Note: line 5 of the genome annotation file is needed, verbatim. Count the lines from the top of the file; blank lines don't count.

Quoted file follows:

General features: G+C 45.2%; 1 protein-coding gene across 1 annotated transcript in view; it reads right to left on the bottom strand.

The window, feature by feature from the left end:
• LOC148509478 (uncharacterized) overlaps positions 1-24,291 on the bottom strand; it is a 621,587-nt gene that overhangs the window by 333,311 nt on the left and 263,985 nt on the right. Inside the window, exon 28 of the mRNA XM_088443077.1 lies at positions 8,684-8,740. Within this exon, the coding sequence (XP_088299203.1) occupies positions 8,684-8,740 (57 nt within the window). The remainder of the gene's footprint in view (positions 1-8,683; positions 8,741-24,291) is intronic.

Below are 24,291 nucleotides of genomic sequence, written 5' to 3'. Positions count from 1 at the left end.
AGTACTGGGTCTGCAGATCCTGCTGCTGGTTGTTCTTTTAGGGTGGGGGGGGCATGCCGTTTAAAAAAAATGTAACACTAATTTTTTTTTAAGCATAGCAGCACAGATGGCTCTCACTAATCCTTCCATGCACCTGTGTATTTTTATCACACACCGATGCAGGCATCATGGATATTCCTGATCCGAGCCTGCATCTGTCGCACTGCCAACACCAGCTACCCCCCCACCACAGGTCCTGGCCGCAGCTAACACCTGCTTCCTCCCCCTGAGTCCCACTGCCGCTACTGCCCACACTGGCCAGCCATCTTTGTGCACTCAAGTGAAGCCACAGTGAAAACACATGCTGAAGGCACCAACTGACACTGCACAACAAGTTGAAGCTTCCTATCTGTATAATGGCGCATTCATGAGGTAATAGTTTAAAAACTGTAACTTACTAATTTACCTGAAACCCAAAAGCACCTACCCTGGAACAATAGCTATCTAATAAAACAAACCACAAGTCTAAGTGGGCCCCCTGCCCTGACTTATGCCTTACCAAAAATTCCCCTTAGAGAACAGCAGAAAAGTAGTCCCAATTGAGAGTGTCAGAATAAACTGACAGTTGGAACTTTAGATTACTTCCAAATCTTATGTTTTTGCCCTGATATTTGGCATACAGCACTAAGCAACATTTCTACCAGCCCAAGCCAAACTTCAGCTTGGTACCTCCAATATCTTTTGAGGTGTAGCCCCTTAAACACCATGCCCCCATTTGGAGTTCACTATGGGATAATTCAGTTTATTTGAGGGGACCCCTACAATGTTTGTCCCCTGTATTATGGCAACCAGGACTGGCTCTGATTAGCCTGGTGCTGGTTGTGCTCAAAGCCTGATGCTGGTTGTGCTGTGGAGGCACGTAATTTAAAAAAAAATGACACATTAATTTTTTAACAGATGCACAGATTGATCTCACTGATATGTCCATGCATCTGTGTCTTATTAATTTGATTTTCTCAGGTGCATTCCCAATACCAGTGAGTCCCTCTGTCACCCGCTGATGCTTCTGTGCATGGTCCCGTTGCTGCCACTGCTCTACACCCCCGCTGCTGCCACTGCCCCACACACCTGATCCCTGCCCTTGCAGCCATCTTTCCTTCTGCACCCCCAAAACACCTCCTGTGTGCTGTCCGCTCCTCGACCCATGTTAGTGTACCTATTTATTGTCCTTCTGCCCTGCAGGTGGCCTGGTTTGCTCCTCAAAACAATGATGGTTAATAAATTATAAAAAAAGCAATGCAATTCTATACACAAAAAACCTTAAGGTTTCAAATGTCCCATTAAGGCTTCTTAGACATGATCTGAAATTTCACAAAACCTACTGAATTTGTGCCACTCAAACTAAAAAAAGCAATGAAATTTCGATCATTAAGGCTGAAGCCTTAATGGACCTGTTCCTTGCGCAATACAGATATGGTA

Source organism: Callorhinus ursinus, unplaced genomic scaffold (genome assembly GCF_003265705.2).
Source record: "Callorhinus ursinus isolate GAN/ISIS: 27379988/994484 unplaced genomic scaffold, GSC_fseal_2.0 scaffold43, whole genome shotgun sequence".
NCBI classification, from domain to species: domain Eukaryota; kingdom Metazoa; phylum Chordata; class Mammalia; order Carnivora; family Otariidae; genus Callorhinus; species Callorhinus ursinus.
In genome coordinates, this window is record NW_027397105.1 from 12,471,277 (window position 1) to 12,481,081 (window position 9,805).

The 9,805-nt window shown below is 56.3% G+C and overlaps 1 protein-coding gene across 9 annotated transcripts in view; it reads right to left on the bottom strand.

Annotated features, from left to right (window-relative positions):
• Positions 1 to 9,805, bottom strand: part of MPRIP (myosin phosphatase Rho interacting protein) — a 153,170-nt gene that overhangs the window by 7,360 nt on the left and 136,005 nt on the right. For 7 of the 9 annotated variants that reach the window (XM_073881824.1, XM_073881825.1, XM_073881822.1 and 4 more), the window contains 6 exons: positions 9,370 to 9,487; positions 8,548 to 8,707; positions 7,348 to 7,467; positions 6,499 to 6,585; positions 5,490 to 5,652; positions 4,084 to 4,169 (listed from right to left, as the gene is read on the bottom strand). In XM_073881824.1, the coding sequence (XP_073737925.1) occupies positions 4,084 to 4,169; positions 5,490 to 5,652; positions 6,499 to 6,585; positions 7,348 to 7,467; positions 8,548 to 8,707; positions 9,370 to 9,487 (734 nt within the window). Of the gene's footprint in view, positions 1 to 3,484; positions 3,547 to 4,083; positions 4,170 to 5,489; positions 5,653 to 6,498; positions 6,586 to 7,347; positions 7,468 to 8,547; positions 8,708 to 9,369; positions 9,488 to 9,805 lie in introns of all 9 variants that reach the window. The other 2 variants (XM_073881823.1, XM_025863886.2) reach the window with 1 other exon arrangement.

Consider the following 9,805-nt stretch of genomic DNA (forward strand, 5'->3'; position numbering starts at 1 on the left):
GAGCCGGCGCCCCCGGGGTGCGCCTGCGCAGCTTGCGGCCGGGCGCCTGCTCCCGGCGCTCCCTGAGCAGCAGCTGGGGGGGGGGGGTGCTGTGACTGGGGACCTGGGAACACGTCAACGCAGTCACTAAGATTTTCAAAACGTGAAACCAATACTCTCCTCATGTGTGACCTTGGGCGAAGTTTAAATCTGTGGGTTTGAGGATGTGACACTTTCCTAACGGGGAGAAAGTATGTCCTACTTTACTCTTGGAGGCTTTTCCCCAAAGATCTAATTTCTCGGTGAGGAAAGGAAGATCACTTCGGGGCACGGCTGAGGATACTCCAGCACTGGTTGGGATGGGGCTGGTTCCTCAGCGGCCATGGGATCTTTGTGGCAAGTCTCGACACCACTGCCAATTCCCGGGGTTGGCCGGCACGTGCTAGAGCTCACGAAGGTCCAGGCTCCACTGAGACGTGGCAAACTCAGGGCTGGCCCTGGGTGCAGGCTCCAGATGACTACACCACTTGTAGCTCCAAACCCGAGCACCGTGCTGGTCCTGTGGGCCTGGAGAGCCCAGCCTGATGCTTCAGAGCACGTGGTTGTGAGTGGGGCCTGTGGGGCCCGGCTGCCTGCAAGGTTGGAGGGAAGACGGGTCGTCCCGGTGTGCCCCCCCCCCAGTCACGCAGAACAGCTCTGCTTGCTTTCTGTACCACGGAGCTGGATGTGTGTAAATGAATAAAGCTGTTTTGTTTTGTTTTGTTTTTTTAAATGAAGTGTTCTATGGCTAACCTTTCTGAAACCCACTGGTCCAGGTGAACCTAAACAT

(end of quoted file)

AGTACTGGGTCTGCAGATCCTGCTGCTGGTTGTTCTTTTAGGGTGGGGGGGGCATGCCGTTTAAAAAAAATGTAACACTAATTTTTTTTTAAGCATAGCAGCACAGATGGCTCTCACTAATCCTTCCATGCACCTGTGTATTTTTATCACACACCGATGCAGGCATCATGGATATTCCTGATCCGAGCCTGCATCTGTCGCACTGCCAACACCAGCTACCCCCCCACCACAGGTCCTGGCCGCAGCTAACACCTGCTTCCTCCCCCTGAGTCCCACTGCCGCTACTGCCCACACTGGCCAGCCATCTTTGTGCACTCAAGTGAAGCCACAGTGAAAACACATGCTGAAGGCACCAACTGACACTGCACAACAAGTTGAAGCTTCCTATCTGTATAATGGCGCATTCATGAGGTAATAGTTTAAAAACTGTAACTTACTAATTTACCTGAAACCCAAAAGCACCTACCCTGGAACAATAGCTATCTAATAAAACAAACCACAAGTCTAAGTGGGCCCCCTGCCCTGACTTATGCCTTACCAAAAATTCCCCTTAGAGAACAGCAGAAAAGTAGTCCCAATTGAGAGTGTCAGAATAAACTGACAGTTGGAACTTTAGATTACTTCCAAATCTTATGTTTTTGCCCTGATATTTGGCATACAGCACTAAGCAACATTTCTACCAGCCCAAGCCAAACTTCAGCTTGGTACCTCCAATATCTTTTGAGGTGTAGCCCCTTAAACACCATGCCCCCATTTGGAGTTCACTATGGGATAATTCAGTTTATTTGAGGGGACCCCTACAATGTTTGTCCCCTGTATTATGGCAACCAGGACTGGCTCTGATTAGCCTGGTGCTGGTTGTGCTCAAAGCCTGATGCTGGTTGTGCTGTGGAGGCACGTAATTTAAAAAAAAATGACACATTAATTTTTTAACAGATGCACAGATTGATCTCACTGATATGTCCATGCATCTGTGTCTTATTAATTTGATTTTCTCAGGTGCATTCCCAATACCAGTGAGTCCCTCTGTCACCCGCTGATGCTTCTGTGCATGGTCCCGTTGCTGCCACTGCTCTACACCCCCGCTGCTGCCACTGCCCCACACACCTGATCCCTGCCCTTGCAGCCATCTTTCCTTCTGCACCCCCAAAACACCTCCTGTGTGCTGTCCGCTCCTCGACCCATGTTAGTGTACCTATTTATTGTCCTTCTGCCCTGCAGGTGGCCTGGTTTGCTCCTCAAAACAATGATGGTTAATAAATTATAAAAAAAGCAATGCAATTCTATACACAAAAAACCTTAAGGTTTCAAATGTCCCATTAAGGCTTCTTAGACATGATCTGAAATTTCACAAAACCTACTGAATTTGTGCCACTCAAACTAAAAAAAGCAATGAAATTTCGATCATTAAGGCTGAAGCCTTAATGGACCTGTTCCTTGCGCAATACAGATATGGTA